Invest in children to improve their lot to ensure defense of country
Militancy claims 92 lives of children; far from achieving MDGs
No more excuses for investing in children’s health, education and nutrition, as they are the best defense line for the future of the county.
This was the crux of presentations by various speakers and key points of the 15th Annual Report on “State of the Pakistan Children 2010” launched by Society for the Protection of the Rights of the Child (SPARC) here Wednesday.
The report says in 2010, 92 children died while 118 children were seriously injured due to militancy. It says the Government of Khyber PakhtunKhwa took a positive step towards addressing violence against children by propagating the Khyber PakhtunKhwa Child Protection and Welfare Act 2010 in September.
Moreover the passing of the 18th Amendment seems to be promising for the education system of Pakistan as Article 25 guarantees free and compulsory education for children aged 5-16 years. In the education and health sectors, Pakistan remains far from achieving the Education for All (EFA) and Millennium Development Goals (MDGs). The July 2010 floods further exacerbated the situation of children as by September 2010; there were over 2.5 million children under the age of five who were in need of food.
Member of National Assembly Bushar Gauhar said the report spoke of the state of the children which is going from bad to worse as child labour is reported down in the world while it is on the rise in Pakistan. She said under the 18th Amendment in the constitution, free education for all children aged 5-16 has been committed but to make it happen in actual, media and civil society and each citizen has to exert their pressure.
“We have to make decision whether we have to continue to invest in defence expenditures or in children for their education and development,” she added.
Qatrina Hosain from Express News called upon journalists to pro actively write stories on child rights issues and they should not wait for footage and pictures to do stories relating to children and their protection.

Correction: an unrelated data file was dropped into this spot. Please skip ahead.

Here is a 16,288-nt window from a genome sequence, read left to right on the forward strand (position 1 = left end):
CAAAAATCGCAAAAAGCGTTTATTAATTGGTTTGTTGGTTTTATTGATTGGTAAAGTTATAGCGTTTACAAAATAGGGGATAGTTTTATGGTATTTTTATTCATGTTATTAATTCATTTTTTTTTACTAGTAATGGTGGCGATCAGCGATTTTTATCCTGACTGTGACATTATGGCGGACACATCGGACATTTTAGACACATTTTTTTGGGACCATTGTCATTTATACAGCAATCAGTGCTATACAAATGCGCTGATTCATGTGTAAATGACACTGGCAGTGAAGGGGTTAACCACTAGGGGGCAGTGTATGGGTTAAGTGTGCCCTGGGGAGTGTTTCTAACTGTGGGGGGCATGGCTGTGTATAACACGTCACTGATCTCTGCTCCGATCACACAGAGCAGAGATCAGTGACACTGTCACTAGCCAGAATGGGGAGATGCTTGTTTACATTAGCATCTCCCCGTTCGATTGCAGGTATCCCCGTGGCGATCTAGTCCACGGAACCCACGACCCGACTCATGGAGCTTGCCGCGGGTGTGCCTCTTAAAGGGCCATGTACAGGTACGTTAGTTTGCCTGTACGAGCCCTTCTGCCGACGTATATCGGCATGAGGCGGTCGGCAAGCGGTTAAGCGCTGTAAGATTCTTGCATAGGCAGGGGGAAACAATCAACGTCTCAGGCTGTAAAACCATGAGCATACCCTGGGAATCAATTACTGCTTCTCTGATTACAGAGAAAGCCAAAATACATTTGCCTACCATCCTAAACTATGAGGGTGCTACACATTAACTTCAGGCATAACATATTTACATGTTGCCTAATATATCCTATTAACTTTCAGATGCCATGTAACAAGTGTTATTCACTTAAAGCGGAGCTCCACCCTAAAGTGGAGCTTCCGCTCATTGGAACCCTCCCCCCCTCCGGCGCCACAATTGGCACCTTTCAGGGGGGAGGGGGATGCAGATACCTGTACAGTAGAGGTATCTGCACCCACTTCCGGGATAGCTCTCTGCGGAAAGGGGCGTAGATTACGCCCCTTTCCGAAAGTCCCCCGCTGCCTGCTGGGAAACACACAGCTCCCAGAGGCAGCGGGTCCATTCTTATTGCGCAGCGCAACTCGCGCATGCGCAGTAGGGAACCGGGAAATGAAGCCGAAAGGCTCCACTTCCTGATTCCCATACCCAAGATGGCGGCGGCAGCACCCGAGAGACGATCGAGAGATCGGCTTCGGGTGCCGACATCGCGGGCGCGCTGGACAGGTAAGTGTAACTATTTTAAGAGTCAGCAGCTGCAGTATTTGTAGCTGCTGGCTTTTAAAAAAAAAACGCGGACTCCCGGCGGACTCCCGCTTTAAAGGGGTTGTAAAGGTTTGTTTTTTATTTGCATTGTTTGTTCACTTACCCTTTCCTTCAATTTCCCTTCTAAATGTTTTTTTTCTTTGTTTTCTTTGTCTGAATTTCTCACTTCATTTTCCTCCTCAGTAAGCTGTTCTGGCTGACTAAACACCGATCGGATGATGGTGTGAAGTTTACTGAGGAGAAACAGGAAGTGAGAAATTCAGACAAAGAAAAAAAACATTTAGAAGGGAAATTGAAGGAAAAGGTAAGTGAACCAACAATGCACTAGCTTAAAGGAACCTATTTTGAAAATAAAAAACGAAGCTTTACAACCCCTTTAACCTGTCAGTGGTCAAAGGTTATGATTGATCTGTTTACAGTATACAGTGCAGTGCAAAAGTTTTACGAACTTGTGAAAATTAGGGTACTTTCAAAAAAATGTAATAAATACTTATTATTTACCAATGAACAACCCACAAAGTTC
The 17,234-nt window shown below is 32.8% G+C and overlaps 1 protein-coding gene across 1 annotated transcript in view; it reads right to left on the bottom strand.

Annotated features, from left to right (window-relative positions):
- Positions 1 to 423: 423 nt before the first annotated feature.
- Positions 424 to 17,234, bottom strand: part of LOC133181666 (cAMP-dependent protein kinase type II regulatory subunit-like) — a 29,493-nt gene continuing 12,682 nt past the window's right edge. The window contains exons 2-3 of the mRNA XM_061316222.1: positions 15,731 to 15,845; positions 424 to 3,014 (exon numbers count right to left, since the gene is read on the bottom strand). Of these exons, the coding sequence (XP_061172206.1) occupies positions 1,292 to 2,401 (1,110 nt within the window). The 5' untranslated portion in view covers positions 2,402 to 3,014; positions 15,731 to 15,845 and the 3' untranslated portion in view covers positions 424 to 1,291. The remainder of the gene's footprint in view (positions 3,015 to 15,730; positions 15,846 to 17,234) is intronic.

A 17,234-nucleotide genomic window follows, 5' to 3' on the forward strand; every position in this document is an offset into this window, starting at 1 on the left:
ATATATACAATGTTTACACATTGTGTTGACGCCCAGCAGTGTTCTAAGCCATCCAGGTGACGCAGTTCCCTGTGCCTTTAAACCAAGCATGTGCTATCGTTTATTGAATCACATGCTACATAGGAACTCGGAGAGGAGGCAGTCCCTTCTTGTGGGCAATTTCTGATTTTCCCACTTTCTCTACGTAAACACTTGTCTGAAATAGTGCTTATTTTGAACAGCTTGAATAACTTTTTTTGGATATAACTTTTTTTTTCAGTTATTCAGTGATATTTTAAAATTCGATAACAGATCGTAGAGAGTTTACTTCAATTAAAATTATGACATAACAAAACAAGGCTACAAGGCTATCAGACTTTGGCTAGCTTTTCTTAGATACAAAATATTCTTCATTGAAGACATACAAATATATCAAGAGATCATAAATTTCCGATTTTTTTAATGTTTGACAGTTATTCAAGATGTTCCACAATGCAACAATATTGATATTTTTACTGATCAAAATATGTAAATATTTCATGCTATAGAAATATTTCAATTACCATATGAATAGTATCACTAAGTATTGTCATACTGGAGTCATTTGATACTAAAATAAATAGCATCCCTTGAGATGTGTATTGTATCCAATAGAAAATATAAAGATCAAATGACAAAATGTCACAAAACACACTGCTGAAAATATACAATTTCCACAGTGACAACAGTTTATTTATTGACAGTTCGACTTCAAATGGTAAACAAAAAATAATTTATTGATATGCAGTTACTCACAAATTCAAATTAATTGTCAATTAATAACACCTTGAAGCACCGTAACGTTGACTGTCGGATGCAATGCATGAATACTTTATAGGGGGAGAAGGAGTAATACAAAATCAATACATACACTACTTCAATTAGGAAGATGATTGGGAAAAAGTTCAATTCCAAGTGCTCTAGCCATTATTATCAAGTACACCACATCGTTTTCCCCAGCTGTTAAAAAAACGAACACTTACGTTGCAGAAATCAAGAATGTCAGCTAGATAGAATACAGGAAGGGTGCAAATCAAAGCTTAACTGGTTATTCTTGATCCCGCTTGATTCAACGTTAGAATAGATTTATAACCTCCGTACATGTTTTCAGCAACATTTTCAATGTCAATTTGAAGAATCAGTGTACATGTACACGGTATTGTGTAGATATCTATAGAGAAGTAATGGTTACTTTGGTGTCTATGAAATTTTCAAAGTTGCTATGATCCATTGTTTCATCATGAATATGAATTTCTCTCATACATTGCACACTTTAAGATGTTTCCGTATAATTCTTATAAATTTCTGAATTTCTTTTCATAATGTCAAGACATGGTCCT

“Each one of us has to break silence by speaking out for working children. We have to discourage families employing children and rather suggest them to hire their parents and elders and not the children,” she added.
She regretted that children are hired because they can be exploited and they are given low wages. She said there are no laws or insufficient laws that can help rescue children from hazardous work places.
Executive Director of Ethnomedia, Samar Minallah spoke on culturally sanctioned violence against children and said Vanni, Swara, Sung Chatti and Irjaai are various forms of forced marriages of children in exchange of dispute settlement among tribes and individuals.
Arshad Mahmood, Executive Director SPARC in his inaugural speech regretted that no concrete steps have been taken for the implementation of the Concluding Observations and Recommendations (CO&Rs) made by the UN Committee on the Rights of the Child in consideration of the last periodic report submitted to the Committee by Pakistan. He lamented that despite acknowledgment of the draconian nature of the Frontier Crimes Regulation (FCR) by the government in the speeches by the President and Prime Minister in the inaugural session of the National Assembly in 2008, the FCR still exists in FATA; numerous people including women and children continue to be imprisoned under its collective responsibility clause. He said political will is key to improve plight of children on a sustainable basis.
Deputy Head of Mission from the Royal Norwegian Embassy Terje Barstad said Pakistan has a long way to go in the implementation of the Recommendations made by the UN Committee on the Rights of the Child. At least 40 per cent of the population here comprises of children under the age of 15 years. The health care in the country also remains to be prioritized. He shared that the Norwegian Embassy is focused on basic education in Khyber Pakhtunkhwa as well as on mother and child health care.
Chairman of SPARC’s Board of Directors Rashid Rehman presented his concluding remarks following a question and answer session in which the participants shared recommendations. The democratic government needs to ensure that the rights of children are protected and promoted.